Bar Owner’s Sober Life Lessons

Andrew Solomon
Andrew Solomon, Radar Security Group founder and MD. PHOTO/ DIANA NGILA 

In 1983, Andrew Solomon was shipped off to study in India. Somehow in the infamous period of legendary melee of drinking, circuitous partying and riding of motorbikes, he attained his Master’s degree in finance, came back home, worked for Kenindia Assurance then Ears Group security company.

With Sh300,000 savings, he quit in 1997 and set up Radar Security and he was joined by his best friend and brother-in-law. He had one guard. Then he had 4,000 guards all over the country.

Andrew is really not a security man, he’s a fun-loving guy, so he set up Under The Radar Restaurant (and bar) which has fulfilled his frolicsome spirit and balanced out his business chi.

He turns 55 years in October and when that happens, he tells JACKSON BIKO, he plans to walk away from it all after 20 years. Pack up and travel, visit famous museums, golf, get on a boat, lie under a palm tree, have a cocktail, stare at a sunset in Peru … anything but work another single day. Because Andrew says, he’s made his bones.

You will just walk away and not be tempted to look back?


Yeah. You know, when you get to 55, you have no important dreams left. Ideally, by that time you should have stopped paying fees for your children and got a home. Those are the two most important things that we work hard for. Don’t let anyone kid you, it all boils down to those two things. After that what are chasing? I can’t think of anything. Probably the only thing you’re doing is trying to secure what you have achieved over the years. After 55, unless it’s an act of God, you’ll never make any substantial money.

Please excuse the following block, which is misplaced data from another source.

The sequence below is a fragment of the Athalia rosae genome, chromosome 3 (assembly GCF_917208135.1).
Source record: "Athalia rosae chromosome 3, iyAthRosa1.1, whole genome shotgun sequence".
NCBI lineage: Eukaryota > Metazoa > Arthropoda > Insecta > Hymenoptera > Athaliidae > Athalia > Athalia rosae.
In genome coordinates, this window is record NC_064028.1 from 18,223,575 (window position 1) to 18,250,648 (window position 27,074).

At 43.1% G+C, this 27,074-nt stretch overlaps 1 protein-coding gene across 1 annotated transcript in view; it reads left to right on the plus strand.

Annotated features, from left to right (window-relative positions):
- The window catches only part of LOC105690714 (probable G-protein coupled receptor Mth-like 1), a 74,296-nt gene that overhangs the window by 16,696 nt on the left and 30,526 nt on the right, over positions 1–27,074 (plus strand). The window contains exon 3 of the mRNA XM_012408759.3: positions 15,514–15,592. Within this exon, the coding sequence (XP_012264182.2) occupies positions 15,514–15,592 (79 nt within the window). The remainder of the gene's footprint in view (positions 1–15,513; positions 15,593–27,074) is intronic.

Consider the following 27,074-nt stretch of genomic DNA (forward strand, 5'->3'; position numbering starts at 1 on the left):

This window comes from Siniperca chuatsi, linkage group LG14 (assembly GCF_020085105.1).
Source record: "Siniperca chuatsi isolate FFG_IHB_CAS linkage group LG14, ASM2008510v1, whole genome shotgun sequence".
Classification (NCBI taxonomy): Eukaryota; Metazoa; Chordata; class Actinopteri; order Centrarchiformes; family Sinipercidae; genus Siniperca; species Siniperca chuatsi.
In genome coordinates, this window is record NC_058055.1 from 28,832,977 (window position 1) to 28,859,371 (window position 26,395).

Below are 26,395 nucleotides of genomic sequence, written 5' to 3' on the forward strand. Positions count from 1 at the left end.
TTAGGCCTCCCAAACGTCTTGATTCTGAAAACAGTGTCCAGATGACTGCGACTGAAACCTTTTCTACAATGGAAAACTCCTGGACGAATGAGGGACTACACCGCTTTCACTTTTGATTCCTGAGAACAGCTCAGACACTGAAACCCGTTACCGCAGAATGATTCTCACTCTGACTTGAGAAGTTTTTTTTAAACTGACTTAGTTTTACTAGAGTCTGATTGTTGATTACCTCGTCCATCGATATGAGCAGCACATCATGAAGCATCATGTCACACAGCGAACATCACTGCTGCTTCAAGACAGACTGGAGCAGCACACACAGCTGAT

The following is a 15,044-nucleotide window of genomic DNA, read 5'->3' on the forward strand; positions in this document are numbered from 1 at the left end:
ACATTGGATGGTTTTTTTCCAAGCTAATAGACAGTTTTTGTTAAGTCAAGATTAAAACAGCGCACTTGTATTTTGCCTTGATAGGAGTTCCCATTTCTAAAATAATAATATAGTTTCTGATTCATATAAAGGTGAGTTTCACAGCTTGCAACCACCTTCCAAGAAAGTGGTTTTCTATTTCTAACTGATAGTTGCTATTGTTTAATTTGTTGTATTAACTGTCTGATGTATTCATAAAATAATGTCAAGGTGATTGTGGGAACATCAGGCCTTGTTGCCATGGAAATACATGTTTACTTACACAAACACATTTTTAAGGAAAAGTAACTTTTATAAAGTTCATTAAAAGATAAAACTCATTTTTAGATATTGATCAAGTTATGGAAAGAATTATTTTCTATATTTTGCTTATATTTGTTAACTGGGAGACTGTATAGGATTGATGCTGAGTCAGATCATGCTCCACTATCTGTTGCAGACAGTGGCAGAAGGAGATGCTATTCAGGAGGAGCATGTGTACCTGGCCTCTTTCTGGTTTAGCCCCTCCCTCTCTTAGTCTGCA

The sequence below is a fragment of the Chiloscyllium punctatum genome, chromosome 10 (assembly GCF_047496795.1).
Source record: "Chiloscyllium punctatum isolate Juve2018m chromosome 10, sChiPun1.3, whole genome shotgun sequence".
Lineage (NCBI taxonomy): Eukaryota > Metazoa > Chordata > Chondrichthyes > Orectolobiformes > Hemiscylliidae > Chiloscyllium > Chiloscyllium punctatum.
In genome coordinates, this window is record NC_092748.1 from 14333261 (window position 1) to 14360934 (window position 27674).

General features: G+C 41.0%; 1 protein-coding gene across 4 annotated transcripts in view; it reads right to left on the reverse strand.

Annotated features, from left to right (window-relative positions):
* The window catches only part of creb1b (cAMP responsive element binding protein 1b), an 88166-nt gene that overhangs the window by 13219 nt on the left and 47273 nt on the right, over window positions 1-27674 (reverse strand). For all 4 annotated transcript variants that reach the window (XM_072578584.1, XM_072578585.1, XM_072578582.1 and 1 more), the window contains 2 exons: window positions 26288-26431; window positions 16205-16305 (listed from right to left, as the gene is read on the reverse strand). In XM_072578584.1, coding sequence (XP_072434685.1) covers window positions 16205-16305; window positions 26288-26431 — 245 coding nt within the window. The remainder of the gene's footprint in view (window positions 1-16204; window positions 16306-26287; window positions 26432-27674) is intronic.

That’s going to be discouraging for people who are 55 years and have not done that.

Honestly, we all have between 25 years to 55 years, that’s 30 years to make it work. If you didn’t make money in 30 years you’ve only got 15 more years in your productive life to make something work, then you will be 70! But in most cases you will be productive up to 65, so you have 10 years. What makes you think you will make money in 10 years if you didn’t make it in 30 years? It’s a wrap, my friend.

So what if you are the kind that decided to marry at 45 and have a child at 49?